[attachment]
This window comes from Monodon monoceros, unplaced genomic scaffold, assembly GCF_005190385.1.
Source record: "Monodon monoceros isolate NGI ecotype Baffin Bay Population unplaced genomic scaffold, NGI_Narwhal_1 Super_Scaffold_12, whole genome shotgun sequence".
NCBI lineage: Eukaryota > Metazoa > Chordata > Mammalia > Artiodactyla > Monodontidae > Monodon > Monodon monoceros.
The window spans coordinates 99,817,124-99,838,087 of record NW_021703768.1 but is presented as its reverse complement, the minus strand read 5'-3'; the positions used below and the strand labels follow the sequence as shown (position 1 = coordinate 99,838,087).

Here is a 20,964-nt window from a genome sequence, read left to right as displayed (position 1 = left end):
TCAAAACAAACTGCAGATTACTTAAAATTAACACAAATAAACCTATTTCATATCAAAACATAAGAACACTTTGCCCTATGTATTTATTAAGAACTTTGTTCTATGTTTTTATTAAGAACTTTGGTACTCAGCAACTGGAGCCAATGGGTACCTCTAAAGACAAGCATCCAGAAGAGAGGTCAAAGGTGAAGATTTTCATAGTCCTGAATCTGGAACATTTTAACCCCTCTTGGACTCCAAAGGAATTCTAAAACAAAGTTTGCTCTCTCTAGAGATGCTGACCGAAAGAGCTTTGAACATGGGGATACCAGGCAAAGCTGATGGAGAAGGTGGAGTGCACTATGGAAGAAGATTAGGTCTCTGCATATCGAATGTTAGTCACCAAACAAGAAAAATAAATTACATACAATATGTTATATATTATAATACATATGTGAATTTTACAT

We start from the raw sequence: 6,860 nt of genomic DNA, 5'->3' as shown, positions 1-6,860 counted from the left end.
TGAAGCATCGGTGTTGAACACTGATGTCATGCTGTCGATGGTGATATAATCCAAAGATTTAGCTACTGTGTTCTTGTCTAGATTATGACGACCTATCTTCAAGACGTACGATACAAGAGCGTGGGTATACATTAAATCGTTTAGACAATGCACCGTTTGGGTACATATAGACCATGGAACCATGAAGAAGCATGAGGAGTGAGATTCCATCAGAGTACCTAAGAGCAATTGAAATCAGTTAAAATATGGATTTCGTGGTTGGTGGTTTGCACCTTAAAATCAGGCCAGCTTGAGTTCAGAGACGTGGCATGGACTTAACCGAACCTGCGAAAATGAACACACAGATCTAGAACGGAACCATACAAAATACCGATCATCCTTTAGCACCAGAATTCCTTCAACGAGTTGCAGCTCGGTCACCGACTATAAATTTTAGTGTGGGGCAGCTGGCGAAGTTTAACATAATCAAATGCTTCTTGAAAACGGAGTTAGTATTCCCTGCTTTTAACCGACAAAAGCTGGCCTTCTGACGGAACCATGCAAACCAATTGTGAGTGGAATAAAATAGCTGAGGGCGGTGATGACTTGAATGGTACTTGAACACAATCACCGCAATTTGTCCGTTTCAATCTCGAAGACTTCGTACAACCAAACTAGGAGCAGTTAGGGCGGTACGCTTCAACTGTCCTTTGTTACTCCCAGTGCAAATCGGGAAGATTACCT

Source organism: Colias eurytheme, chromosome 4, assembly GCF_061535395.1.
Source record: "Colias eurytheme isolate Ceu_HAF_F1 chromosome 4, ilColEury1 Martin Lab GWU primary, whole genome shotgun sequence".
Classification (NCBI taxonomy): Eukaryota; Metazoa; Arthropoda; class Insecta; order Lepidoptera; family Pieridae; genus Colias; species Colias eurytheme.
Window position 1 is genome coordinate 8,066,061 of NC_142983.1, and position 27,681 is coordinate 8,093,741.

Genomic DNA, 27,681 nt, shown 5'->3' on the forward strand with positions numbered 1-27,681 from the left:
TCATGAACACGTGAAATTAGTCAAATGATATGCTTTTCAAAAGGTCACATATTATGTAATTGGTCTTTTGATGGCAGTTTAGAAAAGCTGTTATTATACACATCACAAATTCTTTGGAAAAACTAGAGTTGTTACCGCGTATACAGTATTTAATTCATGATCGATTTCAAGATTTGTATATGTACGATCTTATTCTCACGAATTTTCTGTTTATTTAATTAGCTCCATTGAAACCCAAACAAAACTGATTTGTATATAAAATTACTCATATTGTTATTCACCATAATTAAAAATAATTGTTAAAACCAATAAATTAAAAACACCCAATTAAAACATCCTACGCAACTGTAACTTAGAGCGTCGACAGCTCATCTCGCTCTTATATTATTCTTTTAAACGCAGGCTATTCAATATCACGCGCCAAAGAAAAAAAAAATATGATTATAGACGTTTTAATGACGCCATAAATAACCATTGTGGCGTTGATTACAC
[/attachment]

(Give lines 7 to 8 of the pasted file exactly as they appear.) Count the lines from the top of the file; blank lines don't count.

We start from the raw sequence: 6,860 nt of genomic DNA, 5'->3' as shown, positions 1-6,860 counted from the left end.
TGAAGCATCGGTGTTGAACACTGATGTCATGCTGTCGATGGTGATATAATCCAAAGATTTAGCTACTGTGTTCTTGTCTAGATTATGACGACCTATCTTCAAGACGTACGATACAAGAGCGTGGGTATACATTAAATCGTTTAGACAATGCACCGTTTGGGTACATATAGACCATGGAACCATGAAGAAGCATGAGGAGTGAGATTCCATCAGAGTACCTAAGAGCAATTGAAATCAGTTAAAATATGGATTTCGTGGTTGGTGGTTTGCACCTTAAAATCAGGCCAGCTTGAGTTCAGAGACGTGGCATGGACTTAACCGAACCTGCGAAAATGAACACACAGATCTAGAACGGAACCATACAAAATACCGATCATCCTTTAGCACCAGAATTCCTTCAACGAGTTGCAGCTCGGTCACCGACTATAAATTTTAGTGTGGGGCAGCTGGCGAAGTTTAACATAATCAAATGCTTCTTGAAAACGGAGTTAGTATTCCCTGCTTTTAACCGACAAAAGCTGGCCTTCTGACGGAACCATGCAAACCAATTGTGAGTGGAATAAAATAGCTGAGGGCGGTGATGACTTGAATGGTACTTGAACACAATCACCGCAATTTGTCCGTTTCAATCTCGAAGACTTCGTACAACCAAACTAGGAGCAGTTAGGGCGGTACGCTTCAACTGTCCTTTGTTACTCCCAGTGCAAATCGGGAAGATTACCT